Connect to share and comment
The United Arab Emirates plans to turn Abu Dhabi into a center of clean energy.
ABU DHABI, United Arab Emirates — Abu Dhabi’s leadership is preparing for a game-changing moment: the end of oil.
It’s not that the Gulf is on the verge of running dry. Even at double today’s rate of consumption, Abu Dhabi’s oil reserves should last another 40 years. But instead of watching the needle slouch toward empty, the regime has produced Abu Dhabi 2030, an ambitious master plan that sees the city reborn as a dynamic financial center in just 20 years, with clean energy technology and tourism vying for top billing in the national economy.
In the decades following the creation of the United Arab Emirates in 1971, Abu Dhabi has morphed from a dusty land of pearl divers and goat herders into a towering (if still dowdy) world energy center replete with mammoth shopping malls, underground hypermarkets and Olympic-sized luxury hotels. With nearly 11 percent of the world’s proven oil reserves, residents of the UAE capital enjoy per capita incomes rivaling those of Luxembourg and Norway.
Thanks to a rapidly diversifying economy and a restrained development, the West Virginia-sized emirate rode out the financial turbulence of two years ago far better than Dubai, its more profligate neighbor to the north. And Abu Dhabi has also been shielded, at least thus far, from the swell of unrest crashing across the Middle East and North Africa.
In the Abu Dhabi of the future, terra cotta-colored facades are draped in state-of-the-art solar panels, with ripples of sinuous curves evoking Islamic forms and rhythms. Avenues are oriented northwest — as they were before petroleum so brusquely transformed the regional landscape — to capture prevailing winds and mute summer temperatures to (almost) acceptable levels.
Abu Dhabi’s new look is already on display at Masdar City — a carbon neutral, zero-energy city under construction 11 miles outside of Abu Dhabi’s center.
Abu Dhabi 2030 is based on a doubling of the country’s population. The emirate now counts 1.5 million inhabitants, the great majority of whom are migrant workers from Asia. The demographic projections assume an ever-expanding economy to generate the necessary jobs.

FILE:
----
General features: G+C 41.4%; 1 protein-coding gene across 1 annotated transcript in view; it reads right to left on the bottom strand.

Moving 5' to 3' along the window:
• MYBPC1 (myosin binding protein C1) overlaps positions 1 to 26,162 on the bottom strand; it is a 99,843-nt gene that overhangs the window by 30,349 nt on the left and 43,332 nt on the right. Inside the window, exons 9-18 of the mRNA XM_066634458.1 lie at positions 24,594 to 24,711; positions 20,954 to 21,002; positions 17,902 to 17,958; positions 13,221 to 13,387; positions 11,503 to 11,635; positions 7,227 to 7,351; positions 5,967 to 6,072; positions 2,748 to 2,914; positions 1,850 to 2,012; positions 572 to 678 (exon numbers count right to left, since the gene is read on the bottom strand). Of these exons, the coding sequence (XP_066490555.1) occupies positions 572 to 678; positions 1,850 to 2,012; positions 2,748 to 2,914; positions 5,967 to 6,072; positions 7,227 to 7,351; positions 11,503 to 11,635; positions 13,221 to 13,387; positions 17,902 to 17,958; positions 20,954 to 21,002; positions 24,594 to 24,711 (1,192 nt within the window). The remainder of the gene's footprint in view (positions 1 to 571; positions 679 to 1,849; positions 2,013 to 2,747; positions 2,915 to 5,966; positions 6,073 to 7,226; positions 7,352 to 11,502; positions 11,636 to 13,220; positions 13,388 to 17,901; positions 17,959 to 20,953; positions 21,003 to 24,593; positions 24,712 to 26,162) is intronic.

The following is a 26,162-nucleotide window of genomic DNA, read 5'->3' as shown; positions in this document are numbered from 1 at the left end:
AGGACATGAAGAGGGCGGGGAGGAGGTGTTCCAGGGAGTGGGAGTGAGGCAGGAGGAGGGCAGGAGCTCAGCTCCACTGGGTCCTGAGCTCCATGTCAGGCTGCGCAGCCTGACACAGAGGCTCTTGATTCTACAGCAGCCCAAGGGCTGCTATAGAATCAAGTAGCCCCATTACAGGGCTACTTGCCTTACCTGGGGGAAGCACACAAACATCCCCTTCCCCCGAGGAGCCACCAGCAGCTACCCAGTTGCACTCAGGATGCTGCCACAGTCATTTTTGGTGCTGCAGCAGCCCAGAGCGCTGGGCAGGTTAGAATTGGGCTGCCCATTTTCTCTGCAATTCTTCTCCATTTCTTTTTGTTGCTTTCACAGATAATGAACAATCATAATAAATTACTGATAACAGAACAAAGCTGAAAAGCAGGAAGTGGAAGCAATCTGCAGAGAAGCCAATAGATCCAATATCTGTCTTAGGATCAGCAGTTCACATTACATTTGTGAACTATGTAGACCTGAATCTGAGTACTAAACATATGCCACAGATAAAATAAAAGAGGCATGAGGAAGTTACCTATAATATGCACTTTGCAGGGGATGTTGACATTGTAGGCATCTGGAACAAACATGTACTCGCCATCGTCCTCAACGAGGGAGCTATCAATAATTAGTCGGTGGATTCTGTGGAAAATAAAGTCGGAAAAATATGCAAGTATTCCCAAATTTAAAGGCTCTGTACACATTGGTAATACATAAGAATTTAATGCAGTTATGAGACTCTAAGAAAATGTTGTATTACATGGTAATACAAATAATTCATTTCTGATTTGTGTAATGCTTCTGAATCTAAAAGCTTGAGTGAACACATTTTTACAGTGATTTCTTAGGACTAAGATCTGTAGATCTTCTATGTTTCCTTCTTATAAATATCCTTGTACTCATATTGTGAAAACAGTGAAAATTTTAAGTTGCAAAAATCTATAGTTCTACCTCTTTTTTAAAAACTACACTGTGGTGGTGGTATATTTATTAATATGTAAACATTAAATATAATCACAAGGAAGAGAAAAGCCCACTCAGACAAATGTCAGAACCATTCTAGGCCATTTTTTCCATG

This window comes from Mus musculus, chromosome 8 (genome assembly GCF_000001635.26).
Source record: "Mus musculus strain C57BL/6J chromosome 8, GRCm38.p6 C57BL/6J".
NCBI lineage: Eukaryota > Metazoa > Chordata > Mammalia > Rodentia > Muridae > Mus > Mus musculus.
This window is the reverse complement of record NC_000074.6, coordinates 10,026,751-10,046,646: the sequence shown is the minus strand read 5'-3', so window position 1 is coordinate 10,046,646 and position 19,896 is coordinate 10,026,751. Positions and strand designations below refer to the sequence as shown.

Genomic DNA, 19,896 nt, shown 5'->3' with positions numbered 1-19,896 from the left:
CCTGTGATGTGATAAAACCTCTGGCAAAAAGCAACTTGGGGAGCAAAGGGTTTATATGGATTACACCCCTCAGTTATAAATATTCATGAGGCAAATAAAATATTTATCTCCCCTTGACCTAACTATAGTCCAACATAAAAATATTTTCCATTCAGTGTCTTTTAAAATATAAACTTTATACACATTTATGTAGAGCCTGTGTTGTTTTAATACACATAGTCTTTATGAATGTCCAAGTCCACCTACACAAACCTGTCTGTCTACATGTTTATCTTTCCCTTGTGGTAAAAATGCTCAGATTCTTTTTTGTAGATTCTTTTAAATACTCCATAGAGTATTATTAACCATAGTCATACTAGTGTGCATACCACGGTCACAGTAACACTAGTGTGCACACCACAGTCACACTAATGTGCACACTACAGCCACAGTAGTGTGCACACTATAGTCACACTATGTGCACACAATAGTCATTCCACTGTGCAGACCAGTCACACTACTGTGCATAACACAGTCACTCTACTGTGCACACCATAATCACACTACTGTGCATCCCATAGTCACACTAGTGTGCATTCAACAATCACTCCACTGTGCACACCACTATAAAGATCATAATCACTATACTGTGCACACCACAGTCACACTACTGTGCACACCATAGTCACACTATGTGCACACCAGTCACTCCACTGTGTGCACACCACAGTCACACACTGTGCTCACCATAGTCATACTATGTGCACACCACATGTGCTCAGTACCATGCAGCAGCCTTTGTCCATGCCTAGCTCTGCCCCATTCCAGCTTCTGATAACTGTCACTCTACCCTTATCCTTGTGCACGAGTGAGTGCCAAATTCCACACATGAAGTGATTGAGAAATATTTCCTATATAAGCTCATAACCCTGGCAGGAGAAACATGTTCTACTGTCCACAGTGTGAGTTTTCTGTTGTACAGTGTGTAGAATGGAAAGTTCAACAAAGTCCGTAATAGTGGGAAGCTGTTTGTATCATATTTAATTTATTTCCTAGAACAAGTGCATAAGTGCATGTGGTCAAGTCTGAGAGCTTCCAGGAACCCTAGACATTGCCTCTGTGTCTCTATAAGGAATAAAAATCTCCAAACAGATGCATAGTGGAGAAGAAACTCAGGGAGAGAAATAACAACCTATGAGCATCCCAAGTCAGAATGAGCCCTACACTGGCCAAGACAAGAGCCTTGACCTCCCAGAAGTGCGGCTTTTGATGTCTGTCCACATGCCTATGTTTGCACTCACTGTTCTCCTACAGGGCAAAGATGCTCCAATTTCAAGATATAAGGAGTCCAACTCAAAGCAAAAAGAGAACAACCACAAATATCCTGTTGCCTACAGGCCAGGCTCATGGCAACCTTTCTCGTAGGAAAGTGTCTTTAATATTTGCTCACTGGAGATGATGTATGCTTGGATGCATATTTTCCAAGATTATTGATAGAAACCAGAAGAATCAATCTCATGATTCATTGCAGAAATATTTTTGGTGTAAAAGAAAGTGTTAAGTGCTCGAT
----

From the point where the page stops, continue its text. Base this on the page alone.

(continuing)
The master plan also anticipates a surge of tourists coming mainly to enjoy the city’s cultural and entertainment offerings — most of which do not yet exist, although the contours of the city’s future cultural district are visible on Saadiyat Island, a low-lying expanse of sand and construction sites just seven minutes from downtown. The jewel of the city’s master plan, the cultural district features a slew of world-class museums signed by, among others, Messrs Foster, Frank Gehry and Jean Nouvel.
On neighboring Yas Island — Saadiyat’s venal, sybaritic step-brother — car power is being celebrated. Auto racing fans already celebrate speed and horsepower at the city’s Formula One racetrack, straddled by the futuristic yet elegant Yas Hotel. And now, the recently opened Ferrari World theme park and its world’s fastest roller coaster are drawing day-trippers from as far away as Uzbekistan.
Abu Dhabi’s unusual concentration of resources and power — the emirate is ruled by Sheikh Khalifa bin Zayed Al Nahyan, son of the founder of the United Arab Emirates — allows it to realize projects quickly.
“With the system of governance in place here, there is a tremendous ability to make things happen,” said Michael White, outgoing senior manager at the Abu Dhabi Urban Planning Council. “When the government sets its mind on something like this, there is a very high potential for success.”
But many things need to occur before Abu Dhabi can morph into its post-petroleum incarnation, not the least of which is finding a viable substitute for the fossil fuels that now meet the emirate’s massive electric, cooling and desalination needs — needs that will inevitably grow along with the population. And while its contribution to Abu Dhabi’s GDP has dipped below 50 percent, oil still powers the regional economy.
“Part of supporting the vision of 2030 is reducing our dependency on oil today,” said Adil Ahmed Albuainain, general manager of Dolphin Energy, a major natural gas supplier to the UAE. “It’s good for the environment, but it’s also good for the economy. Especially for young people who have a different mindset and need more options than young people did 20 years ago.”
And while Abu Dhabi’s streets are now quiet (unlike those in nearby Bahrain, to which the UAE has sent its troops, along with Saudi Arabia’s, to quell the protests that began last March), it is unlikely that the emirate’s hereditary monarchy can survive the next 20 years without some political concessions.
In March, 160 UAE citizens — the bulk of them intellectuals — signed a public petition calling for broader freedoms and free elections. (At present, less than 1 percent of the UAE population elects half the members of the UAE’s nominal 40-person legislature. The remaining half is appointed.) There is no way of knowing how such reforms in governance would impact the implementation of Abu Dhabi 2030.